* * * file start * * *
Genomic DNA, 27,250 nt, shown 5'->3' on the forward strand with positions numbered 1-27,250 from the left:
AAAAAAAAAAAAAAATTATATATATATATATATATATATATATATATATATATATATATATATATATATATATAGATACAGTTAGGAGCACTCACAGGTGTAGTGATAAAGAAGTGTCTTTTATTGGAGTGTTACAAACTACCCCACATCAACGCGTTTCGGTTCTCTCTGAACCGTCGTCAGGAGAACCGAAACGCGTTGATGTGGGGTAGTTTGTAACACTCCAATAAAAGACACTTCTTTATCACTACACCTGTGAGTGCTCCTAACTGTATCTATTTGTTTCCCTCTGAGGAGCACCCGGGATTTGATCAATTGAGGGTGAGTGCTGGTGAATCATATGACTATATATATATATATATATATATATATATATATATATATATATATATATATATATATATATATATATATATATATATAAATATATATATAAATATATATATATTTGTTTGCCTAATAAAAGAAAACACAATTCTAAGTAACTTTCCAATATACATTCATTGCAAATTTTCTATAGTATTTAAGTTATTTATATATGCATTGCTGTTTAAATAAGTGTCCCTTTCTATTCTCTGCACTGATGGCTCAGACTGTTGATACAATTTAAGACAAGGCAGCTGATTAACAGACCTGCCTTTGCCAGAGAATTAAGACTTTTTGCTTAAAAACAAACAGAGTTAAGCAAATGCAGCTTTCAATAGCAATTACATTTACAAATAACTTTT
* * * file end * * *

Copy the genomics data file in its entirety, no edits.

Genomic DNA, 27,250 nt, shown 5'->3' on the forward strand with positions numbered 1-27,250 from the left:
AAAAAAAAAAAAAAATTATATATATATATATATATATATATATATATATATATATATATATATATATATATATAGATACAGTTAGGAGCACTCACAGGTGTAGTGATAAAGAAGTGTCTTTTATTGGAGTGTTACAAACTACCCCACATCAACGCGTTTCGGTTCTCTCTGAACCGTCGTCAGGAGAACCGAAACGCGTTGATGTGGGGTAGTTTGTAACACTCCAATAAAAGACACTTCTTTATCACTACACCTGTGAGTGCTCCTAACTGTATCTATTTGTTTCCCTCTGAGGAGCACCCGGGATTTGATCAATTGAGGGTGAGTGCTGGTGAATCATATGACTATATATATATATATATATATATATATATATATATATATATATATATATATATATATATATATATATATATATATATAAATATATATATAAATATATATATATTTGTTTGCCTAATAAAAGAAAACACAATTCTAAGTAACTTTCCAATATACATTCATTGCAAATTTTCTATAGTATTTAAGTTATTTATATATGCATTGCTGTTTAAATAAGTGTCCCTTTCTATTCTCTGCACTGATGGCTCAGACTGTTGATACAATTTAAGACAAGGCAGCTGATTAACAGACCTGCCTTTGCCAGAGAATTAAGACTTTTTGCTTAAAAACAAACAGAGTTAAGCAAATGCAGCTTTCAATAGCAATTACATTTACAAATAACTTTT